It is said to be China’s biggest church and on Easter Sunday thousands of worshippers will flock to this Asian mega-temple to pledge their allegiance – not to the Communist Party, but to the Cross.
The 5,000-capacity Liushi church, which boasts more than twice as many seats as Westminster Abbey and a 206ft crucifix that can be seen for miles around, opened last year with one theologian declaring it a “miracle that such a small town was able to build such a grand church”.
The £8 million building is also one of the most visible symbols of Communist China’s breakneck conversion as it evolves into one of the largest Christian congregations on earth.
Officially, the People’s Republic of China is an atheist country but that is changing fast as many of its 1.3 billion citizens seek meaning and spiritual comfort that neither communism nor capitalism seem to have supplied.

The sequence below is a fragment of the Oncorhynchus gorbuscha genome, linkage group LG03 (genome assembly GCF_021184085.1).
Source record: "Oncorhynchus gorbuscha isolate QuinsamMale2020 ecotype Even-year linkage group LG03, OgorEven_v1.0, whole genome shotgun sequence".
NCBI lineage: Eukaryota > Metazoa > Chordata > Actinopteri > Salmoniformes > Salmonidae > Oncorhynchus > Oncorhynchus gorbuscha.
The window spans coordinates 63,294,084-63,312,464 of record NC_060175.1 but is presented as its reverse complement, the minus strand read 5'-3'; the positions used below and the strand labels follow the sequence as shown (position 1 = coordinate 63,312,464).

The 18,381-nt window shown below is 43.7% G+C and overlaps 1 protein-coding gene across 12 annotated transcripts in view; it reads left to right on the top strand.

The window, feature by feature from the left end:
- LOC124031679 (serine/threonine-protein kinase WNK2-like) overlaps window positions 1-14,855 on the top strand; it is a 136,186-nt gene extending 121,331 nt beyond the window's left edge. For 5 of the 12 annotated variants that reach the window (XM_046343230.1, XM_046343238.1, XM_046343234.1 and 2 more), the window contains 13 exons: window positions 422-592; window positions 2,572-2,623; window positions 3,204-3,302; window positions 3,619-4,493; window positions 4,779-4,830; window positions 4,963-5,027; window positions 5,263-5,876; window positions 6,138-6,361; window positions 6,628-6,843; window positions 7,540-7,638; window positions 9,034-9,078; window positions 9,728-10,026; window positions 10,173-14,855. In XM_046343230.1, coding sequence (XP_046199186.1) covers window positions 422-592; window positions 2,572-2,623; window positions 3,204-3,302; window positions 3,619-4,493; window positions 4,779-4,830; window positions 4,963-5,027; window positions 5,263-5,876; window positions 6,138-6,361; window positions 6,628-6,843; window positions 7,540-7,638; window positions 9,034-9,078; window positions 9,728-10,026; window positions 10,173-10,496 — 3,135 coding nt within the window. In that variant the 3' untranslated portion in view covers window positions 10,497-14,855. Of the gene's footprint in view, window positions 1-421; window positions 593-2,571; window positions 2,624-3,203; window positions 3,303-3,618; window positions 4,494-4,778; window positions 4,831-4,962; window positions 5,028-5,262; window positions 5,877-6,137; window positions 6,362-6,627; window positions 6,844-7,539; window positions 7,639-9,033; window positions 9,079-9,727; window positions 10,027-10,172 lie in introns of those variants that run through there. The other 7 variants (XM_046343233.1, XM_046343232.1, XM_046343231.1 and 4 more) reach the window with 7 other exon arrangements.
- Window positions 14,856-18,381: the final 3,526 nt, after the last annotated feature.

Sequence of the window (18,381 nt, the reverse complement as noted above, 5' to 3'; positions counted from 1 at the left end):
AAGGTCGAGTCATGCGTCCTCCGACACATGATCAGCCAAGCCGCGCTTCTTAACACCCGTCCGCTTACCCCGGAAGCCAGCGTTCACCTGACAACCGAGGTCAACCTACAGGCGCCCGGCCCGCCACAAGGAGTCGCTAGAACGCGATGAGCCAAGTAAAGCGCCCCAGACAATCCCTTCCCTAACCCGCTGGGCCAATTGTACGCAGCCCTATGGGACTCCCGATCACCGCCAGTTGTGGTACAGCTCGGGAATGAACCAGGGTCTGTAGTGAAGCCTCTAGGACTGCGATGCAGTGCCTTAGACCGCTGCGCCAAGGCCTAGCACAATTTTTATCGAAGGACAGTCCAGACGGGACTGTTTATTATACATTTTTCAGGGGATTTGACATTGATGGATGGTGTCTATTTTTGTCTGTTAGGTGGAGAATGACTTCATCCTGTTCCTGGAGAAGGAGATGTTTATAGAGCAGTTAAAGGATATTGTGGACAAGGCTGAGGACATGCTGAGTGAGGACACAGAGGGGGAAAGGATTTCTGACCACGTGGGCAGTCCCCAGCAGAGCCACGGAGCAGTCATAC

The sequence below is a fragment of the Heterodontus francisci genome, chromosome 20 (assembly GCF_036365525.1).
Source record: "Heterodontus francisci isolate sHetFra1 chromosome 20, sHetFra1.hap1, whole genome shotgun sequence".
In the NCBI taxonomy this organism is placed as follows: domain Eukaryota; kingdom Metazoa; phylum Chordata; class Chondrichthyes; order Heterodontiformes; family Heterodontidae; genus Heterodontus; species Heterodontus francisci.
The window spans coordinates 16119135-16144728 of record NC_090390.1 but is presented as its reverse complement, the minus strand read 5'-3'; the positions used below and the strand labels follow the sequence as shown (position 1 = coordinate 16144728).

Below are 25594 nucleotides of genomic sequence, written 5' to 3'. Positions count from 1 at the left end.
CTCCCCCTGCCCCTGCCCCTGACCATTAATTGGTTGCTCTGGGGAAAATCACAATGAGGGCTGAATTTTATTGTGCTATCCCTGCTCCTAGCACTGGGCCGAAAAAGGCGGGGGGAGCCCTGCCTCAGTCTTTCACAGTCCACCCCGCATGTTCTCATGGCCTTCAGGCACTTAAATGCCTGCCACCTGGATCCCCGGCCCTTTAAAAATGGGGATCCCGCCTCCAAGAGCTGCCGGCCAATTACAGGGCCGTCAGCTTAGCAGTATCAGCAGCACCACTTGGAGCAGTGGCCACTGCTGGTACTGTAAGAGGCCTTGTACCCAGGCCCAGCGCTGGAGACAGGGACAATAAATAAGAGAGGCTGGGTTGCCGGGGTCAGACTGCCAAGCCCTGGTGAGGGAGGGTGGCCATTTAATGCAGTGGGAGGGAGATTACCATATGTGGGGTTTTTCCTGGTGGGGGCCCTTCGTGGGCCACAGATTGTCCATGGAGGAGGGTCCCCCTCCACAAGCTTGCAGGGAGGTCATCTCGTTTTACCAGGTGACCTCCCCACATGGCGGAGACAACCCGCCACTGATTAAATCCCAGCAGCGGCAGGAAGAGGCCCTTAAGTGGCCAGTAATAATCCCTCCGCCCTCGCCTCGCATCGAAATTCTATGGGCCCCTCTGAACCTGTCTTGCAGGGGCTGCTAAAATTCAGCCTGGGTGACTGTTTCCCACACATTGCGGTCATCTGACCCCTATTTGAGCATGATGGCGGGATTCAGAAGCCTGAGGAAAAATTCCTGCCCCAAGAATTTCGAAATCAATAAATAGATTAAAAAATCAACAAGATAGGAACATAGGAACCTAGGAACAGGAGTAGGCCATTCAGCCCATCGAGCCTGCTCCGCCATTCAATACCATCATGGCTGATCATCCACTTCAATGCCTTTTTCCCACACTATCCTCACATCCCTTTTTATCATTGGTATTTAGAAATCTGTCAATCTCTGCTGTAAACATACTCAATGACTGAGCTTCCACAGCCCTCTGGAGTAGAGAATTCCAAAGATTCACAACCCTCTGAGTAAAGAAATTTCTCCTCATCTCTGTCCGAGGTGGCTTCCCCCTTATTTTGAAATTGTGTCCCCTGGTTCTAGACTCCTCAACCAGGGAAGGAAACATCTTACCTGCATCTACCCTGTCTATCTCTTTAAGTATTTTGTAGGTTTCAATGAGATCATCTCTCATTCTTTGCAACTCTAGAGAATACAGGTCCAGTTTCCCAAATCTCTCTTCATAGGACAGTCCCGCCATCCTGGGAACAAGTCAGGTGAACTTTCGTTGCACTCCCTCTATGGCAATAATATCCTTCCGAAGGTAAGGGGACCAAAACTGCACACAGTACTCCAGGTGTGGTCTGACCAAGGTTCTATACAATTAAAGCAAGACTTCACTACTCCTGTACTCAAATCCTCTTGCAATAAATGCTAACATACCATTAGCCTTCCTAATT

Christian congregations in particular have skyrocketed since churches began reopening when Chairman Mao’s death in 1976 signalled the end of the Cultural Revolution.
Less than four decades later, some believe China is now poised to become not just the world’s number one economy but also its most numerous Christian nation.
And this makes me want to deliver many high-fives:
By 2030, China’s total Christian population, including Catholics, would exceed 247 million, placing it above Mexico, Brazil and the United States as the largest Christian congregation in the world, he predicted.
“Mao thought he could eliminate religion. He thought he had accomplished this,” Prof Yang said. “It’s ironic – they didn’t. They actually failed completely.”